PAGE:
SQAD POD: 5 Game Changers Every Advertiser Should Know – August 2017

Industry news and insights podcast curated from the world of advertising and marketing trends.

We’re speeding through August and back-to-school is right around the corner; but before all the kids are shipped back to class, there are still a couple precious weeks left to hit up the beach and ride the last waves of summer. This month, the surf is up in the world of advertising as we look at virtual reality ads, the Discovery-Scripps merger, Amazon’s amped up advertising game, voice-based search, and advertising’s return to TV.

1. Let’s Get Virtual

It looks like the future of advertising is finally here and we’re living in a day and age where we are no longer restricted to two dimensional ads on display screens. With the advent of virtual reality (VR), it was only a matter of time before we had virtual reality ads. Maybe you put on your VR goggles and the next thing you know, you’re making your way through different spaces furnished, stocked, and decorated with branded items – there’s a Crate & Barrel dining table; there’s a baby blue Kitchen-Aid mixer; look over there, it’s a Dyson vacuum. It’s all here, in virtual reality, and ready for you to experience. Looking to make a splash is the VR development company, Unity. They recently announced an interesting experience where VR users will suddenly see a floating door in their virtual world. If they choose to enter, they will surrounded by a whole new branded world, separate from the VR experience they were just in. If you think this all sounds crazy, just wait. You can bet, this is just the beginning of a whole new way to engage consumers.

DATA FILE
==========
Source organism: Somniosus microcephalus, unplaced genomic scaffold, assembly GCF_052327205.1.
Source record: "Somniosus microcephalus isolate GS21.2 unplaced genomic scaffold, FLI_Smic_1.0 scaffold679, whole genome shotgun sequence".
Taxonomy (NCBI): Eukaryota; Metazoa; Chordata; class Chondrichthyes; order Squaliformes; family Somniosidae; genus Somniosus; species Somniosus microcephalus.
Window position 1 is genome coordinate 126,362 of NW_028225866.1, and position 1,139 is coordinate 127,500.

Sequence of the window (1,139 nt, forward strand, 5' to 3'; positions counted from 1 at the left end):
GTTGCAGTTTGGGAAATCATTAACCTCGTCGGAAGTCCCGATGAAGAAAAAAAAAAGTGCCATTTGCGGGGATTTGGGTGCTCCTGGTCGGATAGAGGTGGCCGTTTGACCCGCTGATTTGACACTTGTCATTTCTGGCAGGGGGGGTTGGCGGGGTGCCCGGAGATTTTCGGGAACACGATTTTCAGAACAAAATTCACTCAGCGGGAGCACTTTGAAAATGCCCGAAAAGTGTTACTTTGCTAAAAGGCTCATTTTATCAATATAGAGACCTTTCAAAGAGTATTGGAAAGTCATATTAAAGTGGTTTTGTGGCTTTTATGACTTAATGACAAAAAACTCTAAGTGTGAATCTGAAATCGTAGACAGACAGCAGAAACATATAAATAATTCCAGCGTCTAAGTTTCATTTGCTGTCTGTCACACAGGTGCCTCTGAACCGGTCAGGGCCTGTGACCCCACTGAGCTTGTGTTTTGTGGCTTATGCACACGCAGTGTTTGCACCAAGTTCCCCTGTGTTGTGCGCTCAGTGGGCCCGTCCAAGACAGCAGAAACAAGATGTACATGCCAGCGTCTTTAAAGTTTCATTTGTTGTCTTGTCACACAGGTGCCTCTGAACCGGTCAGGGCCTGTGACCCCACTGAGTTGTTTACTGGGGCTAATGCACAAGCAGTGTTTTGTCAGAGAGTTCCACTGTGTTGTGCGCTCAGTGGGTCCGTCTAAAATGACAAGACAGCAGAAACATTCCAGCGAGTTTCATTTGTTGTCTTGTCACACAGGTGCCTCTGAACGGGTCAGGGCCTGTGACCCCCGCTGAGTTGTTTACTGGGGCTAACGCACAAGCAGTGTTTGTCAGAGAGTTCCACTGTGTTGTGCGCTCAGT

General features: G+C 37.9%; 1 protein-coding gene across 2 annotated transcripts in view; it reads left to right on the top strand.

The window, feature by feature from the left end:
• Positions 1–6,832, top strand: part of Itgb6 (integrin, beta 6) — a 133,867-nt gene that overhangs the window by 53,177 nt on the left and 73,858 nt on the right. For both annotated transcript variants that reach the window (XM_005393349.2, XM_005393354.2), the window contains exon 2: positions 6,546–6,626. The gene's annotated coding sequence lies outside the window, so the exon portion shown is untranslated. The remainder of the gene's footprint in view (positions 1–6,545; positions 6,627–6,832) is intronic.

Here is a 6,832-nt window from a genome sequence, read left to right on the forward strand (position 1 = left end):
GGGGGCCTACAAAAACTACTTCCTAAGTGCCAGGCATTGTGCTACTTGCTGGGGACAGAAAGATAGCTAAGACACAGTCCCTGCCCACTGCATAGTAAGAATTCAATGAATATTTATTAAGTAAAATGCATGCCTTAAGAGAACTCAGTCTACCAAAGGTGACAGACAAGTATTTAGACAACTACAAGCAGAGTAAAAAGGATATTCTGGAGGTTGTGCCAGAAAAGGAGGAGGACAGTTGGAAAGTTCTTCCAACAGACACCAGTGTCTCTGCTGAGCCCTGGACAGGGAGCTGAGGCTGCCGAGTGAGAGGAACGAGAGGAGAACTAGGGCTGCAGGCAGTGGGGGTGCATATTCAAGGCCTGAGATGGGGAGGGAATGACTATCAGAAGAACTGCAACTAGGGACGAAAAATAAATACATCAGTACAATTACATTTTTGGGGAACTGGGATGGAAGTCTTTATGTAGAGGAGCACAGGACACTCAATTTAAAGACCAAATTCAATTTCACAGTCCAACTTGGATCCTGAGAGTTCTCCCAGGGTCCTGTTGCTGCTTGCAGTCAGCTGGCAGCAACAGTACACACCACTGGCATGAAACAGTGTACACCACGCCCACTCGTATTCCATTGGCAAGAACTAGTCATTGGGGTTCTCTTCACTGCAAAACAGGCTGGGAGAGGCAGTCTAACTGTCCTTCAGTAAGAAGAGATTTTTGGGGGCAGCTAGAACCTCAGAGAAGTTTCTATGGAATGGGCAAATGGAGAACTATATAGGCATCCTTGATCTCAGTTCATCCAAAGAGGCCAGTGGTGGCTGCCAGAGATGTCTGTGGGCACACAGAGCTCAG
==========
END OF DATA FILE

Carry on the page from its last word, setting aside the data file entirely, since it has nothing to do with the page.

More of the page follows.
2. Discovery and Scripps: A Love Story

For the past few months, all eyes have been fixed on Discovery and Viacom’s battle over the acquisition of Scripps Network. After much negotiation, Discovery has finally emerged as the victor, shelling out $14.6 billion worth in cash and stocks to acquire Scripps (which owns Travel Channel, Food Network, and the home-renovation channel we’re all guilty of binging on, HGTV). If approved, the union of Scripps and Discovery (which owns mega-channels including Discovery Channel, TLC, and the Oprah Winfrey Network) could have a major impact on advertisers because the new conglomerate would control around 20 percent of the ad-supported pay-television audience in the US. Perhaps even more compelling, five of the top female-focused networks would fall under one company. It’s hard to say what the long term effects will be, but you can bet we’ll all be watching to see how the cable TV advertising game changes.

3. Amazon is About to Shake Things Up